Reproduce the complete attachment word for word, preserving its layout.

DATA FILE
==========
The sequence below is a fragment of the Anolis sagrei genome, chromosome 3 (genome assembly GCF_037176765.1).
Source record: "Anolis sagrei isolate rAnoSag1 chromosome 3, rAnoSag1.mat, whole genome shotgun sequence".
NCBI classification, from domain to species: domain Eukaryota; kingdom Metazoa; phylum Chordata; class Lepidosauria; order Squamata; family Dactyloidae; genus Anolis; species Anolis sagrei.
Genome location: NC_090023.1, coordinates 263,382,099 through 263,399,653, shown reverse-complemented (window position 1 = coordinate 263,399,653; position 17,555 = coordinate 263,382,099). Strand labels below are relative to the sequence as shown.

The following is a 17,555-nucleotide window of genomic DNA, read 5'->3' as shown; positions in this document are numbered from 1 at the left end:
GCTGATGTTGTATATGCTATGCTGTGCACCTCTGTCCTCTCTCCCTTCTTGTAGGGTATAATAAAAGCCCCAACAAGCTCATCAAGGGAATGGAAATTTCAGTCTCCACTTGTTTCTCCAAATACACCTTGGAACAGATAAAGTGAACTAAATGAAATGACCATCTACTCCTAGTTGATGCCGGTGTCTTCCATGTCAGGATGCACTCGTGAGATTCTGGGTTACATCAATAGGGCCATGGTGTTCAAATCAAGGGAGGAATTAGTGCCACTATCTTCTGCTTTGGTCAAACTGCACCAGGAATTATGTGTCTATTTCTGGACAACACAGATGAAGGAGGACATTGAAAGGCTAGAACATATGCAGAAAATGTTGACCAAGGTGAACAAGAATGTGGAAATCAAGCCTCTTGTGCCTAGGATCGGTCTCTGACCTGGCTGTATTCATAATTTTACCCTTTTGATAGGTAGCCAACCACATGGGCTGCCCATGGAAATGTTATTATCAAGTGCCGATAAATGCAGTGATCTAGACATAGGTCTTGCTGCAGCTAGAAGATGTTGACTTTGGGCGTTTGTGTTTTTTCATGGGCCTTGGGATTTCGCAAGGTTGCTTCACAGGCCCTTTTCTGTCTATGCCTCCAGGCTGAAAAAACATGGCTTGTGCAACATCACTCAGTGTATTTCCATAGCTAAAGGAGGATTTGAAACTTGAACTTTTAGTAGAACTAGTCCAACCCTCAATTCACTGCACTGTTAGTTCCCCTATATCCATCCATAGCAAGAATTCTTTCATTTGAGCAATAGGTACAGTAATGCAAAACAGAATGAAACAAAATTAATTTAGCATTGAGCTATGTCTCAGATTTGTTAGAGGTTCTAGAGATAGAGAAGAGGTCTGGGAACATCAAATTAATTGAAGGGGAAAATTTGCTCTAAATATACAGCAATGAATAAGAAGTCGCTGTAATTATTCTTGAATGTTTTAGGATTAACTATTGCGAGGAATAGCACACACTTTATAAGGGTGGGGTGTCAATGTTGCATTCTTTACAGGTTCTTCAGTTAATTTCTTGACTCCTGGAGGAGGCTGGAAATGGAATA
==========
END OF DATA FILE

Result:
The sequence below is a fragment of the Anolis sagrei genome, chromosome 3 (genome assembly GCF_037176765.1).
Source record: "Anolis sagrei isolate rAnoSag1 chromosome 3, rAnoSag1.mat, whole genome shotgun sequence".
NCBI classification, from domain to species: domain Eukaryota; kingdom Metazoa; phylum Chordata; class Lepidosauria; order Squamata; family Dactyloidae; genus Anolis; species Anolis sagrei.
Genome location: NC_090023.1, coordinates 263,382,099 through 263,399,653, shown reverse-complemented (window position 1 = coordinate 263,399,653; position 17,555 = coordinate 263,382,099). Strand labels below are relative to the sequence as shown.

The following is a 17,555-nucleotide window of genomic DNA, read 5'->3' as shown; positions in this document are numbered from 1 at the left end:
GCTGATGTTGTATATGCTATGCTGTGCACCTCTGTCCTCTCTCCCTTCTTGTAGGGTATAATAAAAGCCCCAACAAGCTCATCAAGGGAATGGAAATTTCAGTCTCCACTTGTTTCTCCAAATACACCTTGGAACAGATAAAGTGAACTAAATGAAATGACCATCTACTCCTAGTTGATGCCGGTGTCTTCCATGTCAGGATGCACTCGTGAGATTCTGGGTTACATCAATAGGGCCATGGTGTTCAAATCAAGGGAGGAATTAGTGCCACTATCTTCTGCTTTGGTCAAACTGCACCAGGAATTATGTGTCTATTTCTGGACAACACAGATGAAGGAGGACATTGAAAGGCTAGAACATATGCAGAAAATGTTGACCAAGGTGAACAAGAATGTGGAAATCAAGCCTCTTGTGCCTAGGATCGGTCTCTGACCTGGCTGTATTCATAATTTTACCCTTTTGATAGGTAGCCAACCACATGGGCTGCCCATGGAAATGTTATTATCAAGTGCCGATAAATGCAGTGATCTAGACATAGGTCTTGCTGCAGCTAGAAGATGTTGACTTTGGGCGTTTGTGTTTTTTCATGGGCCTTGGGATTTCGCAAGGTTGCTTCACAGGCCCTTTTCTGTCTATGCCTCCAGGCTGAAAAAACATGGCTTGTGCAACATCACTCAGTGTATTTCCATAGCTAAAGGAGGATTTGAAACTTGAACTTTTAGTAGAACTAGTCCAACCCTCAATTCACTGCACTGTTAGTTCCCCTATATCCATCCATAGCAAGAATTCTTTCATTTGAGCAATAGGTACAGTAATGCAAAACAGAATGAAACAAAATTAATTTAGCATTGAGCTATGTCTCAGATTTGTTAGAGGTTCTAGAGATAGAGAAGAGGTCTGGGAACATCAAATTAATTGAAGGGGAAAATTTGCTCTAAATATACAGCAATGAATAAGAAGTCGCTGTAATTATTCTTGAATGTTTTAGGATTAACTATTGCGAGGAATAGCACACACTTTATAAGGGTGGGGTGTCAATGTTGCATTCTTTACAGGTTCTTCAGTTAATTTCTTGACTCCTGGAGGAGGCTGGAAATGGAATA